Caption: Structure of parathyroid hormone-related protein (PTHrP), which has been implicated in cancer-related cachexia.
Source: The Protein Data Bank
No matter how much high-calorie food they eat or nutritionally fortified shakes they drink, many people with cancer just can’t seem to maintain their body weight. They lose muscle and fat, sometimes becoming so weak that they can’t tolerate further treatment. Called cachexia, this progressive wasting syndrome has long troubled patients and their families, as well as baffled scientists searching for ways to treat or perhaps even prevent it.
Some previous studies [1-3] have observed that humans and mice suffering from cachexia have “activated” brown fat. This type of fat, as I explained in a previous post, has the ability to convert its chemical energy into heat to keep the body warm. Intrigued by these hints, a team led by Bruce Spiegelman of the Dana-Farber Cancer Institute and Harvard Medical School in Boston recently decided to explore whether tumor cells might secrete molecules that spur similar brown fat-like activity, causing a gradual depletion of the body’s energy stores.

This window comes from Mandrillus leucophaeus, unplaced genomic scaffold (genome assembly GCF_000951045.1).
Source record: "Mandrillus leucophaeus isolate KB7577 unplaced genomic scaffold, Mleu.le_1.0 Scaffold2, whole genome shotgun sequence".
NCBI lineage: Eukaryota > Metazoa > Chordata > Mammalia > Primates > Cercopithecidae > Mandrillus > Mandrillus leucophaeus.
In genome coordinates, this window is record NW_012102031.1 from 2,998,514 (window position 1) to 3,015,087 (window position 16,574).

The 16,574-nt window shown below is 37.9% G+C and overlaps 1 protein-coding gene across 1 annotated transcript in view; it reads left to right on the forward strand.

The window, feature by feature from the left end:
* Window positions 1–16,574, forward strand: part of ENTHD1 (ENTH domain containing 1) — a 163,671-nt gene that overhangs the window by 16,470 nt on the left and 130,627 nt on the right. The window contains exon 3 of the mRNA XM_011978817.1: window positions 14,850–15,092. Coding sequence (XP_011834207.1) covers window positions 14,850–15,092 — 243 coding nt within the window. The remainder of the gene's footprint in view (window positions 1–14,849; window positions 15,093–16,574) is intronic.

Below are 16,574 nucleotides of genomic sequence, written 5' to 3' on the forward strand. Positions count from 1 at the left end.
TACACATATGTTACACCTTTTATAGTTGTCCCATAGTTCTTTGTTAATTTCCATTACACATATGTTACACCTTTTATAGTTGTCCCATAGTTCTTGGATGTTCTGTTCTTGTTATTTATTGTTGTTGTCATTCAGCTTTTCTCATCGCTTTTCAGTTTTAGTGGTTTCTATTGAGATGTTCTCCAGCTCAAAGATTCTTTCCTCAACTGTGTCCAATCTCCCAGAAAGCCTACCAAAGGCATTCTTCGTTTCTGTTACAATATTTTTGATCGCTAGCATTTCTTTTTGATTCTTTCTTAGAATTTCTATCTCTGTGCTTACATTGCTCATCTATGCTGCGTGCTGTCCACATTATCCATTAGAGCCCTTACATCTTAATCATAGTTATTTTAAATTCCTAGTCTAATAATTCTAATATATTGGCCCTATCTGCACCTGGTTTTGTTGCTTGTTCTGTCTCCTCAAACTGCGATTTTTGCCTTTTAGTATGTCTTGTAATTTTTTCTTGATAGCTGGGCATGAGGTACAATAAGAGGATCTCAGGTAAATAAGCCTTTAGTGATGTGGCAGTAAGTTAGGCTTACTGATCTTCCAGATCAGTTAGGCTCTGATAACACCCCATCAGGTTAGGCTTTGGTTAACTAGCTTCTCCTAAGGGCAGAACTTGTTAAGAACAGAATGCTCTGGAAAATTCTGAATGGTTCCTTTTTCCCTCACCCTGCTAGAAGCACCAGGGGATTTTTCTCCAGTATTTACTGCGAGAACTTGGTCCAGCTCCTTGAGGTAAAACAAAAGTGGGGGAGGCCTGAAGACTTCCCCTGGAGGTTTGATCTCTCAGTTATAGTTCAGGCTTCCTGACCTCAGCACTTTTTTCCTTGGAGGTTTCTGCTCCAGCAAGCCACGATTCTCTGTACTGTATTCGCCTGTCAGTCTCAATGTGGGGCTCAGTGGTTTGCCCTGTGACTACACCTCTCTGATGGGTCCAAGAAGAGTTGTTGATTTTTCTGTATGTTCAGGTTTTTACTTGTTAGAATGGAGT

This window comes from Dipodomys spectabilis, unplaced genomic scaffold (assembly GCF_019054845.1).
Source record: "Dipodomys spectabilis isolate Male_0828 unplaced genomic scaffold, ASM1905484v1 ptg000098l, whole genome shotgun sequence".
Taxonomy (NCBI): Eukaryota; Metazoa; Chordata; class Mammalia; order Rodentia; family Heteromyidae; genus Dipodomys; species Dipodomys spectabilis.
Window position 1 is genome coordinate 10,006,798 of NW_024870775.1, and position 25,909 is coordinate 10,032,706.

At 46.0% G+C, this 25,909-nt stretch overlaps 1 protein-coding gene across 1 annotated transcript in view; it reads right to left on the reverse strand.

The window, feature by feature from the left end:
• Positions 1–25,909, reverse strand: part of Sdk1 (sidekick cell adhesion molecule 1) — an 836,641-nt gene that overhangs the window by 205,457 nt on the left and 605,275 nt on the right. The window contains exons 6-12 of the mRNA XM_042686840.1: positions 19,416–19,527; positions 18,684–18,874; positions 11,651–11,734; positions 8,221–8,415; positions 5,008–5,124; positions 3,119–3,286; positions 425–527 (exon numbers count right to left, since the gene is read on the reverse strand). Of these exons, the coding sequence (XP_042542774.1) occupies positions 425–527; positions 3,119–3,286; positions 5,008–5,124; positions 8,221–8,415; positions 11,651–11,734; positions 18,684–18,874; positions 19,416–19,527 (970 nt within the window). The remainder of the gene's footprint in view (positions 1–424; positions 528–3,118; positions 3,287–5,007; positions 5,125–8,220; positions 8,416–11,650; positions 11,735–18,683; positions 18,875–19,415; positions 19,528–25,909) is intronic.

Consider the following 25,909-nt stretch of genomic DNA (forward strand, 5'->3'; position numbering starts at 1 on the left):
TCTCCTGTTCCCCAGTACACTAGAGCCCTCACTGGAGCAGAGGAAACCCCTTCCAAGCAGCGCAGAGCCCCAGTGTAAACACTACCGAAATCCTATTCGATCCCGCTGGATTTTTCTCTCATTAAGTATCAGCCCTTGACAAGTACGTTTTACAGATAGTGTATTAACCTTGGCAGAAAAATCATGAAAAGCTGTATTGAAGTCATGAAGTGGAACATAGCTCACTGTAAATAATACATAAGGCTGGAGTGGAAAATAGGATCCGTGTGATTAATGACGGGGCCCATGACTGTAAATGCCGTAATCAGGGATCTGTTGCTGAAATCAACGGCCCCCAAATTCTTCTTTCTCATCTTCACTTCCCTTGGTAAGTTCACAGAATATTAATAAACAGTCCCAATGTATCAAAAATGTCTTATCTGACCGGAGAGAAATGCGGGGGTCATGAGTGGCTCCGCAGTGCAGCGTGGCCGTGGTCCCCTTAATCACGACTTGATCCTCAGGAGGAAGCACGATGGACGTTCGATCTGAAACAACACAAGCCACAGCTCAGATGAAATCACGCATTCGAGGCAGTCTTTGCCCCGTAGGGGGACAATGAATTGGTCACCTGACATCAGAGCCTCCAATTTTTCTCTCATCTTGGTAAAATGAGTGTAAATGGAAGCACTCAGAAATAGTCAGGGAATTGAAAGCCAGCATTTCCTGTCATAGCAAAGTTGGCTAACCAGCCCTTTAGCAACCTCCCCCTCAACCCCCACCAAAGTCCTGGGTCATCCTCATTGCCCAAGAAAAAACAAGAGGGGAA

Using Lewis lung carcinoma (LLC) cells, which cause tumors and cachexia when injected into mice, the NIH-funded team identified four proteins that boosted heat production in mouse fat cells grown in laboratory dishes. Further studies revealed that one of these proteins, called parathyroid hormone-related protein (PTHrP), seemed to be responsible for triggering a phenomenon called “browning.”
Many white adipose tissues, which store fat in large droplets and are often thought of as the bad fat tissue, contain pockets of so-called beige cells.
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